3 Min Read
WASHINGTON (Reuters) - A key Republican in the U.S. House of Representatives plans to reintroduce legislation soon that would wind down mortgage finance giants Fannie Mae and Freddie Mac within five years.
Representative Jeb Hensarling told reporters "five years is the right time" to wind down the two firms, which are now under the conservatorship of the U.S. government.
Hensarling, the fourth-highest ranking House Republican and a vocal critic of Fannie Mae and Freddie Mac, said he is open to arguments for changing the timetable, though he has not heard anything yet that would cause him to take a slower approach.
"What is absolutely nonnegotiable is getting the taxpayer off the dime and ensuring that these are no longer government sponsored enterprises, implicitly or explicitly, or in any single way," Hensarling told reporters on Capitol Hill.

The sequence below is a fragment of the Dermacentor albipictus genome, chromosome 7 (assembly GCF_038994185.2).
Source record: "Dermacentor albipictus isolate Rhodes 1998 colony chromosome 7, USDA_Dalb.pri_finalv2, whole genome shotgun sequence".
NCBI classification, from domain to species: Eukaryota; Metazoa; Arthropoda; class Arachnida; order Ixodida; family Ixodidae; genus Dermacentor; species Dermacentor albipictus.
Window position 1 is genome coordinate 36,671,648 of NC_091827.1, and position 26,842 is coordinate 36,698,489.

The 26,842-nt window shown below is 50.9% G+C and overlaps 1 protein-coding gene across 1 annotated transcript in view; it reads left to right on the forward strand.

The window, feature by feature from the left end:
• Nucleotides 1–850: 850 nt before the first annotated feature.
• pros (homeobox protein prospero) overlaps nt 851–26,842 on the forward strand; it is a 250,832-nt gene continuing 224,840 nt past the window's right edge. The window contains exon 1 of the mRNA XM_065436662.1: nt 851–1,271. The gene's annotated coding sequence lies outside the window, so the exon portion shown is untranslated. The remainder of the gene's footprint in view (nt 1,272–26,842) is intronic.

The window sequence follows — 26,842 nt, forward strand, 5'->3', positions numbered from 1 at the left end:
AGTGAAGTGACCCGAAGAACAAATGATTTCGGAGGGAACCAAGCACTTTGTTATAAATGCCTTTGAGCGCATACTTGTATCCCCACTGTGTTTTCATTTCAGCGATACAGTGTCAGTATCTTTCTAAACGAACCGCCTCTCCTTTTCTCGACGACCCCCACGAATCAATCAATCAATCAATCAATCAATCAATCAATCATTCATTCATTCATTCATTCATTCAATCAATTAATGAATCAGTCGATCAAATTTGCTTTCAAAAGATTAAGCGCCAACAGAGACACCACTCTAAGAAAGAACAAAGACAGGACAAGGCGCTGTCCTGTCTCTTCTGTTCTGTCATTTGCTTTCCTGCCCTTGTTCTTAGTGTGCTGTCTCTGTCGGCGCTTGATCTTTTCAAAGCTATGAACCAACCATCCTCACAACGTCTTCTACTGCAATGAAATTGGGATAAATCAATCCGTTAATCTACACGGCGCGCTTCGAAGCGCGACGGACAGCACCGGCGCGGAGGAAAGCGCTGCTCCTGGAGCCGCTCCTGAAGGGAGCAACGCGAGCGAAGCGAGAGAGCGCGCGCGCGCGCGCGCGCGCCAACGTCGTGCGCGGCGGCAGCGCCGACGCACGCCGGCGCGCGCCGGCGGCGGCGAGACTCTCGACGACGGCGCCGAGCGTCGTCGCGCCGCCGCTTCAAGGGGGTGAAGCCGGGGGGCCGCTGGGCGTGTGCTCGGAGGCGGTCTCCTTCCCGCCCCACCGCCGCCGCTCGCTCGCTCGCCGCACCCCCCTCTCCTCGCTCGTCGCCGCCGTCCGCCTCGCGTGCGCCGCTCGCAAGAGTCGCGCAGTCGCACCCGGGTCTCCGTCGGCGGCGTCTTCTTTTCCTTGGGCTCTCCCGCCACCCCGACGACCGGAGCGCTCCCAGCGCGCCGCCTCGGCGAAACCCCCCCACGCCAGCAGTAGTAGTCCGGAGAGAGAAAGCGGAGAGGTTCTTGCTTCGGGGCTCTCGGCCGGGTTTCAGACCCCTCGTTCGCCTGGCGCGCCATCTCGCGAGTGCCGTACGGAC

The two firms have taken more than $150 billion in direct taxpayer aid since then-Treasury Secretary Henry Paulson seized them in September 2008 as loan losses mounted.
Hensarling still aims to end the conservatorship of Fannie Mae and Freddie Mac within two years of passage, as his original bill, which did not pass when Democrats controlled the House, proposed.
Under his proposal, Fannie Mae and Freddie Mac would then enter receivership or be placed back into the market for a maximum of three more years.
Hensarling's proposal continues to rely exclusively on the private market for the role now played by Fannie Mae and Freddie Mac.
Republicans have softened their rhetoric surrounding Fannie Mae and Freddie Mac since taking control of Congress from Democrats earlier this month.
Treasury Secretary Timothy Geithner is expected to unveil the Obama administration's proposal for what to do about the two firms in the coming weeks.
Hensarling made the comments as the American Enterprise Institute, a conservative think tank, was releasing its proposal for "Taking the Government Out of Housing Finance".
AEI is pushing back against some outside proposals advocating the creation of new firms to replace Fannie Mae and Freddie Mac by guaranteeing certain types of mortgages.
The government, including Fannie Mae, Freddie Mac and the Federal Housing Administration, now backs in some form more than 80 percent of U.S. mortgage originations.
Editing by Padraic Cassidy